Henry Miller

Henry Miller (1891–1980) was born in New York, and spent his childhood in the Williamsburg neighborhood of Brooklyn. In the late ’20s, Miller came to Paris with his wife June, and became acquainted with Anaïs Nin, who would become his lover and patron. Nin was the first publisher of Tropic of Cancer, which was the subject of a landmark obscenity trial when it was published in the U.S. in 1961. Miller’s writing, which was often sexually explicit, blended fiction, memoir, personal philosophy and social commentary. Forbidden by authorities, his books were smuggled into the U.S. and became highly influential on the new generation of Beat writers. His later years were spent writing and painting in Big Sur, on the coast of California.

The Wisdom Of The Heart

Fiction by Henry Miller

In this selection of stories and essays, Henry Miller elucidates, revels, and soars, showing his command over a wide range of moods, styles, and subject matters. Writing “from the heart,” always with a refreshing lack of reticence, Miller involves the reader directly in his thoughts and feelings. “His real aim,” Karl Shapiro has written, “is to find the living core of our world whenever it survives and in whatever manifestation, in art, in literature, in human behavior itself.…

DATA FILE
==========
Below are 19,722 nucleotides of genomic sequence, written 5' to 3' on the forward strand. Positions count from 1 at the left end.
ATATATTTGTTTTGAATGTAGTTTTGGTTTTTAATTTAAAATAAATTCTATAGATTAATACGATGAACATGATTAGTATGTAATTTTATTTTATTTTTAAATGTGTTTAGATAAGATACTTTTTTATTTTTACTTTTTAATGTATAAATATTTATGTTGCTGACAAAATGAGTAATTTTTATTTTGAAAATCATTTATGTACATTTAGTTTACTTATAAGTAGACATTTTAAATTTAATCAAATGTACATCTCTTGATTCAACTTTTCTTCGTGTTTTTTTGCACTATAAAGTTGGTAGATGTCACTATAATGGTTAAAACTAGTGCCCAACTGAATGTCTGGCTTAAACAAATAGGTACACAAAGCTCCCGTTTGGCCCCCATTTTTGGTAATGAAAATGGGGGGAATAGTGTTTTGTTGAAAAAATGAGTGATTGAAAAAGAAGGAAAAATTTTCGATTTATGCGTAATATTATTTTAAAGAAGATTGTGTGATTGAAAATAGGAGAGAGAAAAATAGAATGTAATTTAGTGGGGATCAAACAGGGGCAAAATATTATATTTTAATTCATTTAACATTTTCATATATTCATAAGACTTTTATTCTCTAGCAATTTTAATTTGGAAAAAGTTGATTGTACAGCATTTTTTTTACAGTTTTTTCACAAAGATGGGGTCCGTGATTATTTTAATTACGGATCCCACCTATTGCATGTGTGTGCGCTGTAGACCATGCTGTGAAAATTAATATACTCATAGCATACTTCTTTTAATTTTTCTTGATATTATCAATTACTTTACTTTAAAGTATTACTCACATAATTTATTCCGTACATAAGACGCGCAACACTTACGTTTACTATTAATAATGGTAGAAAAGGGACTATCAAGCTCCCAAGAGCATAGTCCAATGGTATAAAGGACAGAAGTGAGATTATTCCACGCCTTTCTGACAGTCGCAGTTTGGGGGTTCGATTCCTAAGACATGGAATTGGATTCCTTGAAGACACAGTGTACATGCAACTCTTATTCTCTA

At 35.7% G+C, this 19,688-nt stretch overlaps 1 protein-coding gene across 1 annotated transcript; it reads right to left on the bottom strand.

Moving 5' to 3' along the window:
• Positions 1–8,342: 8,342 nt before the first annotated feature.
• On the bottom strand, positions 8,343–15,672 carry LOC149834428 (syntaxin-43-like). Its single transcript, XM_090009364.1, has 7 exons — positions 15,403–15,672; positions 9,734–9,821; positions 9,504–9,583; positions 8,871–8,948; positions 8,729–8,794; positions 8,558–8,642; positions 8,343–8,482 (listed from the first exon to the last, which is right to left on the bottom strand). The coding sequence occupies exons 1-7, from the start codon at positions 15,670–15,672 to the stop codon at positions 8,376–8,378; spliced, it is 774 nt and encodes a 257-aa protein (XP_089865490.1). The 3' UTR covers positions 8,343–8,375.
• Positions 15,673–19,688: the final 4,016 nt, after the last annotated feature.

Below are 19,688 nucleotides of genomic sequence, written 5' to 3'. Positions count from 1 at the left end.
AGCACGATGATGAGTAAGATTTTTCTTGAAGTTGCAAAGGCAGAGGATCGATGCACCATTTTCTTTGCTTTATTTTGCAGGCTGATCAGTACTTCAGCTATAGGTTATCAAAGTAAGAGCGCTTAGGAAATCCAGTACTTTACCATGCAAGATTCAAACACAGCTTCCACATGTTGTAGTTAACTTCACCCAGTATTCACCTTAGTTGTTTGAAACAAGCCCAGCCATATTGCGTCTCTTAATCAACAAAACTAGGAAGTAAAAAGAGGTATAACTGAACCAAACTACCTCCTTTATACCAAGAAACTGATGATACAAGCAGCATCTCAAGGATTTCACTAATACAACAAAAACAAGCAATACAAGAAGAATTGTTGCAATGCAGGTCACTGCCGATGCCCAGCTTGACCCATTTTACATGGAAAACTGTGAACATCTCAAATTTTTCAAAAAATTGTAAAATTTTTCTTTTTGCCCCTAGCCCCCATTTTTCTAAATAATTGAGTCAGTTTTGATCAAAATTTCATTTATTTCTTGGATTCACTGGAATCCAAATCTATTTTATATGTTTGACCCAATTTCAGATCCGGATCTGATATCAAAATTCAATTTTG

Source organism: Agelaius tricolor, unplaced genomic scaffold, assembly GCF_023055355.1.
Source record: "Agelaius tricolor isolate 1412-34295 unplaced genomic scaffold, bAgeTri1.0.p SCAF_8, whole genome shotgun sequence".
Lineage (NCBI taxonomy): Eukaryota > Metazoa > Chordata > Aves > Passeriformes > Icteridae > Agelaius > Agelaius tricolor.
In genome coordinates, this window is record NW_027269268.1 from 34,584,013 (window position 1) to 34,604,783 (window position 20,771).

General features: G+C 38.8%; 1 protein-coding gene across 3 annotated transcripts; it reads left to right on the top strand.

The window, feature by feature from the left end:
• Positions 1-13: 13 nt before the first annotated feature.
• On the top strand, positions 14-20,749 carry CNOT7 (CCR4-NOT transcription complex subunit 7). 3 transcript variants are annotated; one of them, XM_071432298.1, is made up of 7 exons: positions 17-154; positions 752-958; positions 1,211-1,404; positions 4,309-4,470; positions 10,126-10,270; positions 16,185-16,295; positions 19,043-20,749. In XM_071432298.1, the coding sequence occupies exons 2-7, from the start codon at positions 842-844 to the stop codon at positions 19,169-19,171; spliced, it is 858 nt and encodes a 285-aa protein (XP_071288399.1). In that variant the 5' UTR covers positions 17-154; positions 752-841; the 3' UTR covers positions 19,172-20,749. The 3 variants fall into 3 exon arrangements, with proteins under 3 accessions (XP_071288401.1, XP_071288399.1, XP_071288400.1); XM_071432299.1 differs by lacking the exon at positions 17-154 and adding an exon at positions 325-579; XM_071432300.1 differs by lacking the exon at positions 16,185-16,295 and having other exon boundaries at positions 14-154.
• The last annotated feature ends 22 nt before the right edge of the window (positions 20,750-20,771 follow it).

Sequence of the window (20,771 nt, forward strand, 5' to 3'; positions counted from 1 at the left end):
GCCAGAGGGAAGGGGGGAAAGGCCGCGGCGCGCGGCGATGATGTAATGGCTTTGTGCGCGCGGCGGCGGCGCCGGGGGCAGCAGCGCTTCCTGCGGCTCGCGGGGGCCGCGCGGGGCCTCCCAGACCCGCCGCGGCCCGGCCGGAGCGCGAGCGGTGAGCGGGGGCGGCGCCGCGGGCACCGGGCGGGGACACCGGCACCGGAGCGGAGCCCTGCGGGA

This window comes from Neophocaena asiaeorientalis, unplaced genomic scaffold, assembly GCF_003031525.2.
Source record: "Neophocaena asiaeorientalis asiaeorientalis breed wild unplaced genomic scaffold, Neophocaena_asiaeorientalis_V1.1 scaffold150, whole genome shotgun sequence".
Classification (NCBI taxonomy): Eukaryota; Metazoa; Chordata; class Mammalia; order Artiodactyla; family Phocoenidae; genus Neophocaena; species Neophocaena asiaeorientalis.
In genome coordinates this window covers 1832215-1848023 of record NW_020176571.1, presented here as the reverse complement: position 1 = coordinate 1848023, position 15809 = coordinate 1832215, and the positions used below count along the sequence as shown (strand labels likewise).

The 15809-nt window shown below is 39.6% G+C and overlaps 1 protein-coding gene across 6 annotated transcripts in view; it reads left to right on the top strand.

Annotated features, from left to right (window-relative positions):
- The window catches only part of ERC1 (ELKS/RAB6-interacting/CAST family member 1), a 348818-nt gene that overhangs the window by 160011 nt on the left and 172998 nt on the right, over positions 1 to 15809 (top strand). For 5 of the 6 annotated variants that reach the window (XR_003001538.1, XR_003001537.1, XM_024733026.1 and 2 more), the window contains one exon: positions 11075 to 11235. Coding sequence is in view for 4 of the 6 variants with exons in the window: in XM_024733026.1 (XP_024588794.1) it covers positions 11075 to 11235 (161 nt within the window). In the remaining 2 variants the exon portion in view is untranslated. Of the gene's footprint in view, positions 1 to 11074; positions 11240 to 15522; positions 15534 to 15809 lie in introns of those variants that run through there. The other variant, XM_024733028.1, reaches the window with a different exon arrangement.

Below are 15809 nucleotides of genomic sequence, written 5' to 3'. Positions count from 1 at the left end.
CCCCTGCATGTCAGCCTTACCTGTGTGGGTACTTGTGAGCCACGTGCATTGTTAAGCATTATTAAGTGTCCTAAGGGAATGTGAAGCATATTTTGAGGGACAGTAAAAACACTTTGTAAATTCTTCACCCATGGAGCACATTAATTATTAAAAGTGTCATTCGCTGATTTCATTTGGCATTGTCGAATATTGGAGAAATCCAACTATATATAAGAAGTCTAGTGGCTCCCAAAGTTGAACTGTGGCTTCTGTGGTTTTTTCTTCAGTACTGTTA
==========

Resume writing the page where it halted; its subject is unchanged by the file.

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Sextet

Nonfiction by Henry Miller

Resembling a musical sextet where no two instruments are the same, but all instruments blend to form a single sound, Henry Miller’s Sextet combines six fresh and impromptu pieces of writing originally published as individual chapbooks by Capra Press: “On Turning Eighty,” “Reflections on the Death of Mishima,” “First Impressions of Greece,” “The Waters Reglitterized: The Subject of Water Colors in Some of its More Liquid Phases,” “Reflections on The Maurizius Case: A Humble Appraisal of a Great Book,” and “Mother, China and the World Beyond: A Dream in Which I Die and Find Myself in Devachan (Limbo) Where I Run into My Mother whom I Hated All My Life.…
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The Colossus Of Maroussi